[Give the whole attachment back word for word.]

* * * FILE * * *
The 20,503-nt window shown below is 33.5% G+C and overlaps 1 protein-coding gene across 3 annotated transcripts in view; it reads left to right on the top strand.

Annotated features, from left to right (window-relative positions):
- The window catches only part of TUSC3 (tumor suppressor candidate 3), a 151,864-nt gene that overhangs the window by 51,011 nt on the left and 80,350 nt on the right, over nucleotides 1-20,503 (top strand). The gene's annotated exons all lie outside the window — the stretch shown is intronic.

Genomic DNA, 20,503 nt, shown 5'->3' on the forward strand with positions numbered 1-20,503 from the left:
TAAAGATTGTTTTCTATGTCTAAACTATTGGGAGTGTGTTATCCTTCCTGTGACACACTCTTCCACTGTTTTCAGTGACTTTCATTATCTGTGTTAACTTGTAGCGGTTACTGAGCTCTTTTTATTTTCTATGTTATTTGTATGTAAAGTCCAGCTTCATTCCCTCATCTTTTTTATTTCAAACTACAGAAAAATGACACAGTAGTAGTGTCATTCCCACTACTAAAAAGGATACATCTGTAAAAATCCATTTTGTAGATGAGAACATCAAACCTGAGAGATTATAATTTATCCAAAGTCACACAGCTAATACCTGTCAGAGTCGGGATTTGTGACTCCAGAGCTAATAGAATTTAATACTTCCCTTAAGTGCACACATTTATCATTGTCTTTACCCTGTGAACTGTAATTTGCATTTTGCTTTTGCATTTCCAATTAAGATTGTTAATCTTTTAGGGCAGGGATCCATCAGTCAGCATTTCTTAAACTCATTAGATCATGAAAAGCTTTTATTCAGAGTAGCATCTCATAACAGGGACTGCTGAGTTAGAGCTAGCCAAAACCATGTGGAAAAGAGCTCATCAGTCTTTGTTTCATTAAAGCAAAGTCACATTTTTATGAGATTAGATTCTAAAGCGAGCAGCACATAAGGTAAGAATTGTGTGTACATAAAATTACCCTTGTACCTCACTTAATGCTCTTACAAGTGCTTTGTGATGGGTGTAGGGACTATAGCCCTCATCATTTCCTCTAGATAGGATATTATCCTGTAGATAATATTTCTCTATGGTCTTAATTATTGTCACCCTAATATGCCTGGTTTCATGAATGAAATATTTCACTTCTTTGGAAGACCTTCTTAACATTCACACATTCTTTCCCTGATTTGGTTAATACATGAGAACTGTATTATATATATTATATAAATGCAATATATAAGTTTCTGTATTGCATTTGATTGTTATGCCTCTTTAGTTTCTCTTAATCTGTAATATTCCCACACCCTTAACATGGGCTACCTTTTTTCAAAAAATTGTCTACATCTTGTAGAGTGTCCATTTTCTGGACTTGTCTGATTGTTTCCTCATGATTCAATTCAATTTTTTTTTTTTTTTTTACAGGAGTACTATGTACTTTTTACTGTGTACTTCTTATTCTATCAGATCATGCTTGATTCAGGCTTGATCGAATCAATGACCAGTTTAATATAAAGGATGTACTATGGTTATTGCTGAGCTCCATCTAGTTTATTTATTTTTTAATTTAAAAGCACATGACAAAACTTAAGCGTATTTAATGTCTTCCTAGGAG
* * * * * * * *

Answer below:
The 20,503-nt window shown below is 33.5% G+C and overlaps 1 protein-coding gene across 3 annotated transcripts in view; it reads left to right on the top strand.

Annotated features, from left to right (window-relative positions):
- The window catches only part of TUSC3 (tumor suppressor candidate 3), a 151,864-nt gene that overhangs the window by 51,011 nt on the left and 80,350 nt on the right, over nucleotides 1-20,503 (top strand). The gene's annotated exons all lie outside the window — the stretch shown is intronic.

Genomic DNA, 20,503 nt, shown 5'->3' on the forward strand with positions numbered 1-20,503 from the left:
TAAAGATTGTTTTCTATGTCTAAACTATTGGGAGTGTGTTATCCTTCCTGTGACACACTCTTCCACTGTTTTCAGTGACTTTCATTATCTGTGTTAACTTGTAGCGGTTACTGAGCTCTTTTTATTTTCTATGTTATTTGTATGTAAAGTCCAGCTTCATTCCCTCATCTTTTTTATTTCAAACTACAGAAAAATGACACAGTAGTAGTGTCATTCCCACTACTAAAAAGGATACATCTGTAAAAATCCATTTTGTAGATGAGAACATCAAACCTGAGAGATTATAATTTATCCAAAGTCACACAGCTAATACCTGTCAGAGTCGGGATTTGTGACTCCAGAGCTAATAGAATTTAATACTTCCCTTAAGTGCACACATTTATCATTGTCTTTACCCTGTGAACTGTAATTTGCATTTTGCTTTTGCATTTCCAATTAAGATTGTTAATCTTTTAGGGCAGGGATCCATCAGTCAGCATTTCTTAAACTCATTAGATCATGAAAAGCTTTTATTCAGAGTAGCATCTCATAACAGGGACTGCTGAGTTAGAGCTAGCCAAAACCATGTGGAAAAGAGCTCATCAGTCTTTGTTTCATTAAAGCAAAGTCACATTTTTATGAGATTAGATTCTAAAGCGAGCAGCACATAAGGTAAGAATTGTGTGTACATAAAATTACCCTTGTACCTCACTTAATGCTCTTACAAGTGCTTTGTGATGGGTGTAGGGACTATAGCCCTCATCATTTCCTCTAGATAGGATATTATCCTGTAGATAATATTTCTCTATGGTCTTAATTATTGTCACCCTAATATGCCTGGTTTCATGAATGAAATATTTCACTTCTTTGGAAGACCTTCTTAACATTCACACATTCTTTCCCTGATTTGGTTAATACATGAGAACTGTATTATATATATTATATAAATGCAATATATAAGTTTCTGTATTGCATTTGATTGTTATGCCTCTTTAGTTTCTCTTAATCTGTAATATTCCCACACCCTTAACATGGGCTACCTTTTTTCAAAAAATTGTCTACATCTTGTAGAGTGTCCATTTTCTGGACTTGTCTGATTGTTTCCTCATGATTCAATTCAATTTTTTTTTTTTTTTTTACAGGAGTACTATGTACTTTTTACTGTGTACTTCTTATTCTATCAGATCATGCTTGATTCAGGCTTGATCGAATCAATGACCAGTTTAATATAAAGGATGTACTATGGTTATTGCTGAGCTCCATCTAGTTTATTTATTTTTTAATTTAAAAGCACATGACAAAACTTAAGCGTATTTAATGTCTTCCTAGGAG